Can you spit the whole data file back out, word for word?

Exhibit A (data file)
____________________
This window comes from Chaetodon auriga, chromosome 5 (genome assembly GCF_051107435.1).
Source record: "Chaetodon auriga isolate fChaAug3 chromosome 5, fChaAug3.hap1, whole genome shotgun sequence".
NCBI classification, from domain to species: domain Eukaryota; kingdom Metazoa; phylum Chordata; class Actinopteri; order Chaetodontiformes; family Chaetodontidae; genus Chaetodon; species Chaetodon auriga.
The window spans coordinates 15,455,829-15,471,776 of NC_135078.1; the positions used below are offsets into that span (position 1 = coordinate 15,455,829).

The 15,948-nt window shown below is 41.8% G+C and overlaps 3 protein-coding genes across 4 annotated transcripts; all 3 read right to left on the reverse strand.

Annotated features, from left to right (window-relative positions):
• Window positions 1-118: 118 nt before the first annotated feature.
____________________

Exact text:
This window comes from Chaetodon auriga, chromosome 5 (genome assembly GCF_051107435.1).
Source record: "Chaetodon auriga isolate fChaAug3 chromosome 5, fChaAug3.hap1, whole genome shotgun sequence".
NCBI classification, from domain to species: domain Eukaryota; kingdom Metazoa; phylum Chordata; class Actinopteri; order Chaetodontiformes; family Chaetodontidae; genus Chaetodon; species Chaetodon auriga.
The window spans coordinates 15,455,829-15,471,776 of NC_135078.1; the positions used below are offsets into that span (position 1 = coordinate 15,455,829).

The 15,948-nt window shown below is 41.8% G+C and overlaps 3 protein-coding genes across 4 annotated transcripts; all 3 read right to left on the reverse strand.

Annotated features, from left to right (window-relative positions):
• Window positions 1-118: 118 nt before the first annotated feature.